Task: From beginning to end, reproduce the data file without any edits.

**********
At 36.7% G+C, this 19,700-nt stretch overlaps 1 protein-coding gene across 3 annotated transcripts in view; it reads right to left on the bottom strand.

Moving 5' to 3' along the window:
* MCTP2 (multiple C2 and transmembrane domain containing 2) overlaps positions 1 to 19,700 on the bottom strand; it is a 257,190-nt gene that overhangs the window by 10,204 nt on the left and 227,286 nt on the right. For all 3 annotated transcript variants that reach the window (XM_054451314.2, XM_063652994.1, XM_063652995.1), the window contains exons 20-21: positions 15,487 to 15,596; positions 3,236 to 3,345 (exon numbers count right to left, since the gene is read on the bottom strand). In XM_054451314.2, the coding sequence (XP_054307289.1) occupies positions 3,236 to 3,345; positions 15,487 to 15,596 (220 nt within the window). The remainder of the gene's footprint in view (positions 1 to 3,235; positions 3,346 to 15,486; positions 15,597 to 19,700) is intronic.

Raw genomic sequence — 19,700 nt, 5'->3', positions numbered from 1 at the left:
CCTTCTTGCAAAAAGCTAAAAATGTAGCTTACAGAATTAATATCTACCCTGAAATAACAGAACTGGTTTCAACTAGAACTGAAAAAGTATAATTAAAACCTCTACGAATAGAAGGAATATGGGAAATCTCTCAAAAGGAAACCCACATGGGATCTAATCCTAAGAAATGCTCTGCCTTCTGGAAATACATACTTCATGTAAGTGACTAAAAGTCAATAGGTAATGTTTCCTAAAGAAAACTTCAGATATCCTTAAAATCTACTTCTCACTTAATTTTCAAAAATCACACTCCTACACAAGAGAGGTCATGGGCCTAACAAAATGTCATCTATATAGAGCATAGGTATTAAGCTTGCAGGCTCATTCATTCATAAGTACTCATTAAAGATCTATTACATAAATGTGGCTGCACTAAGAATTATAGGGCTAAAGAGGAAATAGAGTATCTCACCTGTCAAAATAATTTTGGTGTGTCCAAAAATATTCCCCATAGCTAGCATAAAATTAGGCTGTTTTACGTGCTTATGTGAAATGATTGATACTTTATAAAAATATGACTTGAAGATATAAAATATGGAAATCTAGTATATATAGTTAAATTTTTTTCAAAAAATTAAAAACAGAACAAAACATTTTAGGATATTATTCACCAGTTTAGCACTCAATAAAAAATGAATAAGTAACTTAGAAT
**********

At 36.7% G+C, this 19,700-nt stretch overlaps 1 protein-coding gene across 3 annotated transcripts in view; it reads right to left on the bottom strand.

Moving 5' to 3' along the window:
* MCTP2 (multiple C2 and transmembrane domain containing 2) overlaps positions 1 to 19,700 on the bottom strand; it is a 257,190-nt gene that overhangs the window by 10,204 nt on the left and 227,286 nt on the right. For all 3 annotated transcript variants that reach the window (XM_054451314.2, XM_063652994.1, XM_063652995.1), the window contains exons 20-21: positions 15,487 to 15,596; positions 3,236 to 3,345 (exon numbers count right to left, since the gene is read on the bottom strand). In XM_054451314.2, the coding sequence (XP_054307289.1) occupies positions 3,236 to 3,345; positions 15,487 to 15,596 (220 nt within the window). The remainder of the gene's footprint in view (positions 1 to 3,235; positions 3,346 to 15,486; positions 15,597 to 19,700) is intronic.

Raw genomic sequence — 19,700 nt, 5'->3', positions numbered from 1 at the left:
CCTTCTTGCAAAAAGCTAAAAATGTAGCTTACAGAATTAATATCTACCCTGAAATAACAGAACTGGTTTCAACTAGAACTGAAAAAGTATAATTAAAACCTCTACGAATAGAAGGAATATGGGAAATCTCTCAAAAGGAAACCCACATGGGATCTAATCCTAAGAAATGCTCTGCCTTCTGGAAATACATACTTCATGTAAGTGACTAAAAGTCAATAGGTAATGTTTCCTAAAGAAAACTTCAGATATCCTTAAAATCTACTTCTCACTTAATTTTCAAAAATCACACTCCTACACAAGAGAGGTCATGGGCCTAACAAAATGTCATCTATATAGAGCATAGGTATTAAGCTTGCAGGCTCATTCATTCATAAGTACTCATTAAAGATCTATTACATAAATGTGGCTGCACTAAGAATTATAGGGCTAAAGAGGAAATAGAGTATCTCACCTGTCAAAATAATTTTGGTGTGTCCAAAAATATTCCCCATAGCTAGCATAAAATTAGGCTGTTTTACGTGCTTATGTGAAATGATTGATACTTTATAAAAATATGACTTGAAGATATAAAATATGGAAATCTAGTATATATAGTTAAATTTTTTTCAAAAAATTAAAAACAGAACAAAACATTTTAGGATATTATTCACCAGTTTAGCACTCAATAAAAAATGAATAAGTAACTTAGAAT